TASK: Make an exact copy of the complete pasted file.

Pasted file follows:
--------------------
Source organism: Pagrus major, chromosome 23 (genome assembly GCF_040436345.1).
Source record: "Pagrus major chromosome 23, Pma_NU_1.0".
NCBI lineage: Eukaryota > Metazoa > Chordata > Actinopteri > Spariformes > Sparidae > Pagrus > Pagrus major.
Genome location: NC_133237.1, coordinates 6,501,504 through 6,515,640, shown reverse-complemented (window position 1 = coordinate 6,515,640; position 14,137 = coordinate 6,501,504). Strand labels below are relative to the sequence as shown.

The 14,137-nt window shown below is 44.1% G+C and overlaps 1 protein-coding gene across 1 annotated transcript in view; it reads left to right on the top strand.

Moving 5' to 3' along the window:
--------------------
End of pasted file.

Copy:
Source organism: Pagrus major, chromosome 23 (genome assembly GCF_040436345.1).
Source record: "Pagrus major chromosome 23, Pma_NU_1.0".
NCBI lineage: Eukaryota > Metazoa > Chordata > Actinopteri > Spariformes > Sparidae > Pagrus > Pagrus major.
Genome location: NC_133237.1, coordinates 6,501,504 through 6,515,640, shown reverse-complemented (window position 1 = coordinate 6,515,640; position 14,137 = coordinate 6,501,504). Strand labels below are relative to the sequence as shown.

The 14,137-nt window shown below is 44.1% G+C and overlaps 1 protein-coding gene across 1 annotated transcript in view; it reads left to right on the top strand.

Moving 5' to 3' along the window: